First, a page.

Three years to the day after his three children were found slain in their family home, Allan Schoenborn was granted supervised leave from the psychiatric hospital where he has been confined since he was found not criminally responsible in their deaths.
On Wednesday, the B.C. Review Board announced they had approved Mr. Schoenborn's request at his review hearing the day before for supervised visits away from the hospital.
The board said Mr. Schoenborn may have the escorted visits, but must not use alcohol or drugs, possess a weapon or contact his ex-wife.
It was his ex-wife, the children's mother, Darcie Clarke, who found the children dead in her Merritt, B.C., home on April 6, 2008. Ten-year-old Kaitlynne was in her bedroom, her throat slashed, while eight-year-old Max and five-year-old Cordon were lying on the couch, suffocated.
Their father later said he had murdered them to protect them from drug lords trying to molest them.
A B.C. Supreme Court judge found him not criminally responsible due to a mental disorder, saying he did not know his actions were wrong. Mr. Schoenborn was placed in a psychiatric hospital to be treated for his delusional disorder.
News that he would be granted escorted leave came as a shock to residents of Merritt, the small ranching community in the Interior of B.C. where Mr. Schoenborn was found in the woods 10 days after police were summoned to the trailer, his wrists slashed by his own hand.
"I find it absolutely incredible and so do the people who I've talked to on the street here," local New Democrat MLA Harry Lali told The Canadian Press.
"Here you have this brutal murderer and ... he's being allowed leave into the community and people are right upset about it."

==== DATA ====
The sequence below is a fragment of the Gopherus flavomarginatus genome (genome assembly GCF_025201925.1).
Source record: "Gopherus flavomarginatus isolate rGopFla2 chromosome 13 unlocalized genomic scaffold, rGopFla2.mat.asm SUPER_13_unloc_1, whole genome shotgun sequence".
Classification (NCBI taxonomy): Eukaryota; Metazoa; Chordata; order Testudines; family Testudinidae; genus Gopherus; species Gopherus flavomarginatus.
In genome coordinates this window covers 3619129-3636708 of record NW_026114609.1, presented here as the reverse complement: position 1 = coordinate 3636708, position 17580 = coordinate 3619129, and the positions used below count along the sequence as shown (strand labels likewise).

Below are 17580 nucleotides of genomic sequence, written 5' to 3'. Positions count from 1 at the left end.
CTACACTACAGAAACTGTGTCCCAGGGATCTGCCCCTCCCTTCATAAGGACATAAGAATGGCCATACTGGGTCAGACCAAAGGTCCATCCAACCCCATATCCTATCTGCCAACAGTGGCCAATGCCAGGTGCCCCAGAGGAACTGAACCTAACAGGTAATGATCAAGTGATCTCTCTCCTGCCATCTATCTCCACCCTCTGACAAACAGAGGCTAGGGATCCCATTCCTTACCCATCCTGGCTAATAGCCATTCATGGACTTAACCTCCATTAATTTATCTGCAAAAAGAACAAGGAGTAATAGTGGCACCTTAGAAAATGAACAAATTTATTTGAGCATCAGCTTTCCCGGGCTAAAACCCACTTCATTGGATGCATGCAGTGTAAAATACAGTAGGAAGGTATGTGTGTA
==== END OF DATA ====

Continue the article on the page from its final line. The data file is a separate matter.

Dr. Johann Brink, director of the Forensic Psychiatric Hospital in Port Coquitlam, B.C., where Mr. Schoenborn is receiving treatment, told the review board on Tuesday that his aggression has declined, his disorder is in remission, and he has been moved to a low-security unit.
Dr. Brink supported supervised outings, but said Mr. Schoenborn must be closely monitored because he has "unresolved anger issues."
"He's no longer of that intensity, but I think the underlying proclivity is still there," Dr. Brink said during the hearing. "In my view, he needs some significant more work."
It will be at Dr. Brink's discretion to approve Mr. Schoenborn's visits upon specific request.
Crown lawyer Lyle Hillaby read out a victim impact statement during the hearing from Ms. Clarke.
"'I'm completely lost without them,"' Mr. Hillaby read. "'It gets harder, not easier."'
Ms. Clarke has been going to counselling, he told the review board, but has retreated from social situations and does not want Mr. Schoenborn released.
Mr. Hillaby warned the board not to trust Mr. Schoenborn because of his violent history, but said he would support hospital staff granting him escorted visits.
"I've never worried about anyone that this institution has given passes to," he told reporters after the hearing.
At his first review hearing last year, Mr. Schoenborn shouted, interrupted and swore. He said he wanted to be discharged completely from the hospital, but was denied on the grounds that he was still a threat to society.
This time around, he spoke slowly and admitted that he had been disturbed by illness when he killed the children.
He said he wants to be able to go for a coffee outside the hospital, but would stay committed to his medication and addictions counselling, and would remain at the hospital for another year.
"I'm looking for the answers to what happened, and I don't want anything to gum up the works," he said Tuesday.
"Baby steps. I can't jump too far - as I learned last year - too fast."
Although the board placed conditions on Mr. Schoenborn, including that he not contact his ex-wife, Mr. Lali said that's not good enough.
"That's just unbelievable that the board would allow somebody who's a brutal murderer out just so soon, while the wounds are so fresh," Mr. Lali said. "People are incredulous about how it could happen."